The day closed out with a recollection of the Centre–state collaborations that have occurred in the recent past. The different secretaries of the various departments under the Ministry of Science and Technology presented an overview of recent successful projects and ongoing projects conducted in coordination with several states. A few examples are the State Science and Technology program—an initiative by DST that aims to promote the nation’s STI ecosystem through Centre–State partnerships—and the Mission COVID Suraksha and Dare2eraDTB projects started by the Department of Biotechnology (DBT). Success stories of the Centre for Scientific and Industrial Research (CSIR) were also mentioned, including Mission Hydrogen, E-mobility, and the development of a diabetic-friendly and bacterial blight–resistant Samba Mahsuri rice crop. The Secretary of the Ministry of Earth Sciences spoke about the services that it provides to the different states, such as ocean-related services to coastal states and meteorological and geohazard services. The Department of Atomic Energy (DAE) highlighted its accomplishments in various sectors, including its recent success with afforestation using hydrogels. The secretary of the Department of Space and Chairman of ISRO spoke about various applications that are implemented by ISRO for different states, including providing inputs for crop intensification as part of the National Food Security Mission. These and other such cases showcased the great potential for S&T innovation when institutions of the Centre and states work together, making the case for the need for many more such collaborations to be realised.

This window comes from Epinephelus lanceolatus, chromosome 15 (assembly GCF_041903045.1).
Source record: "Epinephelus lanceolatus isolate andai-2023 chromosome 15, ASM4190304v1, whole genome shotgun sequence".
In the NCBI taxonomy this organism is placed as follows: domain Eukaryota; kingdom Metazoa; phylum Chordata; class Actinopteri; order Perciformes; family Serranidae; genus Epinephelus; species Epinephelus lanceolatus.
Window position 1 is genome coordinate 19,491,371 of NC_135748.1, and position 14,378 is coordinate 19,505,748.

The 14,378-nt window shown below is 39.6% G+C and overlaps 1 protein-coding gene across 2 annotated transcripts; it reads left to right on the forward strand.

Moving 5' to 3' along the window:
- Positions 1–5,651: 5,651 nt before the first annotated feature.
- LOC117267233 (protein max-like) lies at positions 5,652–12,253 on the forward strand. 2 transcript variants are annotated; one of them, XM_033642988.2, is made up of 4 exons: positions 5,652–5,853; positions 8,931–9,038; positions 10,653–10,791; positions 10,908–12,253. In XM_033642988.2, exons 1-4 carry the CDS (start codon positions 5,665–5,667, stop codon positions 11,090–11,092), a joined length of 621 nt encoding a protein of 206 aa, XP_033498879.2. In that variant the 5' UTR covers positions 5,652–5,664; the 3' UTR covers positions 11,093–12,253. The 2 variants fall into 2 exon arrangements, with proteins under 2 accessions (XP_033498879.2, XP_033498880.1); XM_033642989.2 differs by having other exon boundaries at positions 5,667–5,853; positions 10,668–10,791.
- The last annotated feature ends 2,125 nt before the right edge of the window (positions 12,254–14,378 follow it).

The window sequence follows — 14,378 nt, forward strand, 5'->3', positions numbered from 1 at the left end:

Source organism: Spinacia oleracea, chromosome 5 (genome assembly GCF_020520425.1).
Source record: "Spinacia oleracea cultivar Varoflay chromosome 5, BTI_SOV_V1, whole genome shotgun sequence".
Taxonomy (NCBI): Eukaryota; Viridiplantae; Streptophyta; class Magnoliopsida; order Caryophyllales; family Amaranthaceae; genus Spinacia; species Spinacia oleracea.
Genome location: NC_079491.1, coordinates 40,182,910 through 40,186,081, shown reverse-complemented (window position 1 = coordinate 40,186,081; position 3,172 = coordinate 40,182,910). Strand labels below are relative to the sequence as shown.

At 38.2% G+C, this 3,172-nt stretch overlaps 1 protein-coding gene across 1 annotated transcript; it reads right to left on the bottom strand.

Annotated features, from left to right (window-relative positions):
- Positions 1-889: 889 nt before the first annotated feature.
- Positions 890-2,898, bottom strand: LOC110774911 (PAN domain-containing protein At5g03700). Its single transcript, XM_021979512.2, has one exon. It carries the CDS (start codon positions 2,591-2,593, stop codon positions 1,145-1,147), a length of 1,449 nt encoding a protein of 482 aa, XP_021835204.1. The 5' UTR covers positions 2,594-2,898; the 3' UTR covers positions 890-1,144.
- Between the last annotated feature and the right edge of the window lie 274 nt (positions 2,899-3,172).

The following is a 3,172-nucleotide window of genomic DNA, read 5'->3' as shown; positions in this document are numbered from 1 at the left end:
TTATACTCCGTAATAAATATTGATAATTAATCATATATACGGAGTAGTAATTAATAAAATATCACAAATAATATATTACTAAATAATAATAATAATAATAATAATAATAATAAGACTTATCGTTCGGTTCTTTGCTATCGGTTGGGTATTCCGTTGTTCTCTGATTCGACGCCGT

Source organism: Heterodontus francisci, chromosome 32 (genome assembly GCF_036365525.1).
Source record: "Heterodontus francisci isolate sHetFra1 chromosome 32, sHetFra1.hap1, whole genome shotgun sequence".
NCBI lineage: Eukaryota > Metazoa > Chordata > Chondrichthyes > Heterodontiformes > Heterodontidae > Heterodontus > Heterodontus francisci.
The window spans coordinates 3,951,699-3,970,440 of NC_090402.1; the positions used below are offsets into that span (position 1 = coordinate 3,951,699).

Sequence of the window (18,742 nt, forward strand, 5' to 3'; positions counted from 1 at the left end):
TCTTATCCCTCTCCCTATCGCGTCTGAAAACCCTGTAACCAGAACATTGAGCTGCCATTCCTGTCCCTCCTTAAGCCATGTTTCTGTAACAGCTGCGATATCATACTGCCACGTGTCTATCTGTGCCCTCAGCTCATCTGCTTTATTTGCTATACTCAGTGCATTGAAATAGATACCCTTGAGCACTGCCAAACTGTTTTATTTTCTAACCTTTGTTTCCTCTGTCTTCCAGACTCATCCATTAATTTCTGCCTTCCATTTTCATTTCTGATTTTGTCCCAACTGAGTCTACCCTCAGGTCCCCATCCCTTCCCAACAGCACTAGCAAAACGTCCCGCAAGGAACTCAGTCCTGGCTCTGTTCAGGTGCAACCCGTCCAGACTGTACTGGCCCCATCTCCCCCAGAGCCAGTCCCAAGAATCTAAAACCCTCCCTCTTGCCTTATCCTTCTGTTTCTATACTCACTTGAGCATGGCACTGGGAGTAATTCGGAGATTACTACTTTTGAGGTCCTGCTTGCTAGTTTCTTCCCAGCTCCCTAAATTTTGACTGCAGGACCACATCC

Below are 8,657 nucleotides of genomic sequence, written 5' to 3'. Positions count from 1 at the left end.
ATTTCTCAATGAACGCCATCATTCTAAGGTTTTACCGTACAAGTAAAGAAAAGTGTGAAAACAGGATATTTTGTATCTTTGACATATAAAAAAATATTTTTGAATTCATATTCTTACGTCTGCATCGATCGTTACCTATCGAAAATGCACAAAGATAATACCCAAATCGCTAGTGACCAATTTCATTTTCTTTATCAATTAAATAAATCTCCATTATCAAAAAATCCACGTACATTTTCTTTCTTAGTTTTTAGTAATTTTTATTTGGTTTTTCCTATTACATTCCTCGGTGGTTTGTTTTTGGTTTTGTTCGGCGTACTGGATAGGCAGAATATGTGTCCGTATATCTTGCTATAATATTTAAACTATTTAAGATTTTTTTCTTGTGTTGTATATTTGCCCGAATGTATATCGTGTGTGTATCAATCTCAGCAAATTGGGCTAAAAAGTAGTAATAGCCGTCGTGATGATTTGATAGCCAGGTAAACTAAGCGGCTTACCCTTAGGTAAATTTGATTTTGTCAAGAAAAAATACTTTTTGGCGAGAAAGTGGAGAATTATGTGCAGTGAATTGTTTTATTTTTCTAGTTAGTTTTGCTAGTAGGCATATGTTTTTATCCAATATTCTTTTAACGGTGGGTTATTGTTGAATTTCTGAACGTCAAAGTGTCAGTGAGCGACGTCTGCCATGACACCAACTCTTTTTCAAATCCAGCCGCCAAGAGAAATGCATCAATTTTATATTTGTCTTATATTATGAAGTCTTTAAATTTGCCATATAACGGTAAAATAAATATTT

The second day of the event comprised five more sessions with pointed discussions on various themes such as past and future technological interventions in agriculture, innovations to improve digital healthcare, potable water, clean energy for all, the One Health Mission to ensure holistic societal, agricultural, and environmental health, and the Deep Ocean Mission for exploring the sustainable use of ocean resources. 


Dr. Jitendra Singh, the Hon’ble Minister of State (independent charge) for the Ministry of Science and Technology, speaking at the concluding session of the Conclave. 
Image credits: Department of Science and Technology, Government of India.

The conclave concluded on a positive note, with Dr. Jitendra Singh assuring that measures will be put in place to improve coordination between the Centre and states and ensure a smooth flow of data among them. He highlighted ongoing work to develop a dashboard for this collaboration and noted that a nodal officer will be appointed in each state to oversee this development. The establishment of a Centre–State Science Council was also suggested, and it was decided that, going forward, this Conclave will be held annually in different states.

About the author

Neena Ratnakaran is a freelance science writer and editor.